David McConkey - Columnist, Consultant, Citizen
Columnist. Consultant. Citizen.

Election Reflection: Niqabs, Religion, and Social Media

Brandon Sun, October 26, 2015 - David McConkey

That was quite the election, eh? Many of us learned a new word: niqab – the face-covering piece of clothing. Not usual to talk about religious headwear in an election. The election showed us that we could be in for more of such issues in the future. So, where are we at now?

Let’s start by getting two misconceptions out of the way. First, we can dispense with the idea that politicians used the niqab issue to dumb down this election. And that politicians used the niqab to distract us from complicated issues like aboriginal concerns, the Saudi arms deal, or climate change. Judging by past elections – without the niqab – we were quite capable on our own of dumbing down and distracting ourselves!

Second, to criticize a religious wardrobe or other religious practice is not “racist.” Race – so far as it exists at all – is what a person is. Religion is a set of customs and beliefs. People of different races can follow the same religion.

But race and religion are often confused. And they are mixed together in human rights legislation. This concept is outdated. Religion should be removed from this law.

Look at human rights legislation and the grounds where people are protected from discrimination. Examples: race, national or ethnic origin, colour, age, sex, sexual orientation, religion. But one does not belong here: religion. Race and the like are characteristics that people have. Religion is something that people choose.

There are thousands of religions in the world. New religions are being created every day. Everyone can think of religions that have ideas that are completely nuts! Why give every conceivable religion – no matter how crazy – special legal respect and protection?

Of course, freedom of religion is important. That means that we have the right to hold any (or no) religious belief. But we do not have the right to every religious practice. (Think, for example, of polygamy or child beating.)

Religious practices are going to get challenged more. Perhaps the most creative challenges are from the satirical / serious Church of the Flying Spaghetti Monster: the Pastafarians. (I kid you not – you can look them up!)

The Pastafarians – with both humour and reason – draw attention to religious privilege all over the world, including Canada. They question the teaching of creationism in schools and the exemption for religious headwear in driver’s licence and other photos. Pastafarians request the right to wear their religious head covering, which in their case is a pirate hat or a spaghetti strainer. This makes not only an important point, but also quite the driver’s licence!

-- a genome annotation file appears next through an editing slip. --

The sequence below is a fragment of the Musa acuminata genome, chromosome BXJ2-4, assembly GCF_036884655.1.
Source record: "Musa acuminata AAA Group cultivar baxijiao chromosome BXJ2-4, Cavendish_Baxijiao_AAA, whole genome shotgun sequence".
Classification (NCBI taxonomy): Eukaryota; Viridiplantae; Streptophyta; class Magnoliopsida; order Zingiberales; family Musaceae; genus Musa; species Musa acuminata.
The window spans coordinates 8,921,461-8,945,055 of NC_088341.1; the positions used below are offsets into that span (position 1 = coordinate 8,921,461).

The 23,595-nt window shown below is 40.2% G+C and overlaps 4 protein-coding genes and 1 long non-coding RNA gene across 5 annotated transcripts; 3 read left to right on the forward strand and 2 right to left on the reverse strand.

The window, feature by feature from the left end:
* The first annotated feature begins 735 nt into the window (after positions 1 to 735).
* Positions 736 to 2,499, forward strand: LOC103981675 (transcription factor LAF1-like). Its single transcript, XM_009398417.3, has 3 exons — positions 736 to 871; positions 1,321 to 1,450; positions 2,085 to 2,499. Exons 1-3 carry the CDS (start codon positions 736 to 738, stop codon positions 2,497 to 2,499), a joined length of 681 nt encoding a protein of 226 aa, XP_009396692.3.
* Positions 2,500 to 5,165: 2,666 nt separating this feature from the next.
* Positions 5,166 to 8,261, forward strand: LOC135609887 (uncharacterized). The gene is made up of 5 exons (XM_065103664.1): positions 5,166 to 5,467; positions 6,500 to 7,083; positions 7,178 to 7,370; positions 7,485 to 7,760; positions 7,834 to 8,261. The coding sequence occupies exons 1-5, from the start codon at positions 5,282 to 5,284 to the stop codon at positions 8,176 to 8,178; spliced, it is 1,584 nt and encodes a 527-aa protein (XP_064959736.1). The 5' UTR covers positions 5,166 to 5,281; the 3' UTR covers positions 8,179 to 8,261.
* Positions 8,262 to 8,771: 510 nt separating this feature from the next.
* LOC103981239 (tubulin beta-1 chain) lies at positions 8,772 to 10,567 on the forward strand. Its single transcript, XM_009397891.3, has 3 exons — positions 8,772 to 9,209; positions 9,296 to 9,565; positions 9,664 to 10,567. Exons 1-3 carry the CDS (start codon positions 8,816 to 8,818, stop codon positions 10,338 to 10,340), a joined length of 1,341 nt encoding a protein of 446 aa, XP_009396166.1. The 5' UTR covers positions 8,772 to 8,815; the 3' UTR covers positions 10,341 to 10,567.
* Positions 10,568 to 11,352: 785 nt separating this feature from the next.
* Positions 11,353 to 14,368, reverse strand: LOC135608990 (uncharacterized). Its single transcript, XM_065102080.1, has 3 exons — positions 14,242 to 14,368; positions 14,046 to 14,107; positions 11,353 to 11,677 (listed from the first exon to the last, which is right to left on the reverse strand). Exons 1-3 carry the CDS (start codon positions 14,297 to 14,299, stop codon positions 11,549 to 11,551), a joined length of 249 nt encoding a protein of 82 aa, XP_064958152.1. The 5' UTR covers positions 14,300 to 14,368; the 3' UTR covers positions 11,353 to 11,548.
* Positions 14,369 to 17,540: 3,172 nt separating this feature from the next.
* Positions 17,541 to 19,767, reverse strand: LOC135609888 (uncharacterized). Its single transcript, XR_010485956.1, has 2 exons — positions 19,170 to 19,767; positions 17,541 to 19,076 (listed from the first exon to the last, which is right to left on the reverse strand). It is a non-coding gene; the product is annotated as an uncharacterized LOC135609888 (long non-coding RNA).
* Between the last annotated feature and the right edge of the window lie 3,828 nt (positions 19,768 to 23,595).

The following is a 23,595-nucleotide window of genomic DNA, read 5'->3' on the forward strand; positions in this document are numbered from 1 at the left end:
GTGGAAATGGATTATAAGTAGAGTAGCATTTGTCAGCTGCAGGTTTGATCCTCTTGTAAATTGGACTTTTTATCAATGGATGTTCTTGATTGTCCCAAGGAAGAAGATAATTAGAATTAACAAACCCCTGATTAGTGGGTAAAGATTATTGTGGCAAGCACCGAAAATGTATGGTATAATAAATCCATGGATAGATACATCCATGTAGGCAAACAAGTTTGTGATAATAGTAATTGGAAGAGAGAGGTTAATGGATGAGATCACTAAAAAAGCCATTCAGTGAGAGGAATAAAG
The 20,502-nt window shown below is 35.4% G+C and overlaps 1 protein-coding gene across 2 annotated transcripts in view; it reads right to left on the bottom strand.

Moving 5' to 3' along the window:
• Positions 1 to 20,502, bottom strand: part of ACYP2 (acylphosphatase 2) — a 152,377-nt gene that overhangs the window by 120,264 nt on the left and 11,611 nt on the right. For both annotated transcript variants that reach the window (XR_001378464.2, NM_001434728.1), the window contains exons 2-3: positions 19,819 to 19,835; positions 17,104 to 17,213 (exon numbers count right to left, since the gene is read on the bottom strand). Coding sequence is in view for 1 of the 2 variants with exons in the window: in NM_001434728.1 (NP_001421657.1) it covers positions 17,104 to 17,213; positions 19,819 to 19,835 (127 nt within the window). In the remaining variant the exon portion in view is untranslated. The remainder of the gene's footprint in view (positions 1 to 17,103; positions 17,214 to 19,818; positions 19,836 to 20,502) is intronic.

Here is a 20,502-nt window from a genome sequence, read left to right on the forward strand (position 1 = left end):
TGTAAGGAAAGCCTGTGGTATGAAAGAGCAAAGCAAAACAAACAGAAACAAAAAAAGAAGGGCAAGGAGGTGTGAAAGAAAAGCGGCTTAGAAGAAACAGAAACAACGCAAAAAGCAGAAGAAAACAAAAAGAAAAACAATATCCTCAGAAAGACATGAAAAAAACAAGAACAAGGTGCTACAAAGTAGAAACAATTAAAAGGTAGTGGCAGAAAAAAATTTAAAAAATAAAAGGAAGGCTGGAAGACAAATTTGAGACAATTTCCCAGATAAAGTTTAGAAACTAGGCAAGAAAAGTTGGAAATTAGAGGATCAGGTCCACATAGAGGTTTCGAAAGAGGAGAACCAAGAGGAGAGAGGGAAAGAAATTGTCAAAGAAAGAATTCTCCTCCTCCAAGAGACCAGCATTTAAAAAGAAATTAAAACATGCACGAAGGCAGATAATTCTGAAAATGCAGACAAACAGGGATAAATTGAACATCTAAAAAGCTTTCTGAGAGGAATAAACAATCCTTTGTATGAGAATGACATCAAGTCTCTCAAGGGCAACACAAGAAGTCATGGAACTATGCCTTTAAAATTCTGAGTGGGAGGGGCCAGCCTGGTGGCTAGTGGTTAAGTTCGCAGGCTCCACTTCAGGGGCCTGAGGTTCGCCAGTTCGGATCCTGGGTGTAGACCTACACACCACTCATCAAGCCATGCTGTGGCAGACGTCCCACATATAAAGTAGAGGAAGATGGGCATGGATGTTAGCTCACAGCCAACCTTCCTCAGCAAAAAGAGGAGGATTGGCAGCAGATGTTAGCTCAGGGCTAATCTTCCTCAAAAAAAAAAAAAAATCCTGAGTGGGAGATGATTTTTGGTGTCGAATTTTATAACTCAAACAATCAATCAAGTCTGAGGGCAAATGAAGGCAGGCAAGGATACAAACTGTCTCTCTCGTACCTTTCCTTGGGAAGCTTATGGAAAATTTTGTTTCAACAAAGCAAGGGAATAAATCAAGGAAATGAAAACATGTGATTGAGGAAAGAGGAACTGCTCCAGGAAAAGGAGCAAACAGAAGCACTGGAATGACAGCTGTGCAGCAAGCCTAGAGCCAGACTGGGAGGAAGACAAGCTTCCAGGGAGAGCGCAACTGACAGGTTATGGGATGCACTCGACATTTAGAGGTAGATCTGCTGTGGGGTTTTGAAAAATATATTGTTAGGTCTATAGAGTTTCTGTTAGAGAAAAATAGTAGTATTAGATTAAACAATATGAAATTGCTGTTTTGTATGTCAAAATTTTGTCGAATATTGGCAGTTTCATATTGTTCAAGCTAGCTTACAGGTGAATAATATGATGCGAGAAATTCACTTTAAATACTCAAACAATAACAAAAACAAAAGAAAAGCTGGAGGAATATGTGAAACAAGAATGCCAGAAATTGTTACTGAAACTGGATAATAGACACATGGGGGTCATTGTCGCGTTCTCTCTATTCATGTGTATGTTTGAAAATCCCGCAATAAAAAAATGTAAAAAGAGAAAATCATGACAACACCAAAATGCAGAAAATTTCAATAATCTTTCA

Folks, it doesn’t need to be this complicated. Take religion out of the equation. We can come up with reasonable dress codes: for driver’s licences, for workplaces, for citizenship ceremonies. But if we keep some religious clothing as a special right, then we can look forward in the future to lots more hand wringing, court battles, and other hassles.

A related feature of this past election was the exposing – and then dumping – of candidates who made provocative comments on social media. This prompted speculation that candidates in the future will be only dull, “politically correct” people. Listen to election observer Curtis Brown, the former Brandon Sun opinion page editor who is now with Probe Research in Winnipeg.

“The only people who are going to be running for office from now on,” Brown said, “are going to be the most boring people in the universe.”

Please, let’s hope not. Elections should tackle serious, controversial topics. In the future, we need election campaigns that are more interesting, not more boring!

In Canada, and throughout the world, we are confronted with an abundance of bad ideas. Like: misogyny, family violence, homophobia, and reliance on myths rather than science. Often these bad ideas are associated with religion. But if an idea is bad, we need to speak out about it, criticize it, and ridicule it. And we need positive alternatives, forcefully expressed. Even if that means questioning established religious or cultural traditions. In the political arena, we need – not fewer – but more individuals who are bold and outspoken. 

So, note to potential future candidates: think before you post on social media. And – especially – use a coffee mug only for its intended purpose!

* * * *
See also:  

Politically Incorrect Issues This Election

Don’t worry, be happy. Be a Harper voter!

Bad Behaviour and Viral Social Media

ISIS and the Terrifying Power of Bad Ideas

Religion and Values in the Public Square

U.S. Will Collapse Like Greece, Bestselling Author Predicts

Book Looks at Islamic World

Citizen Active 

 



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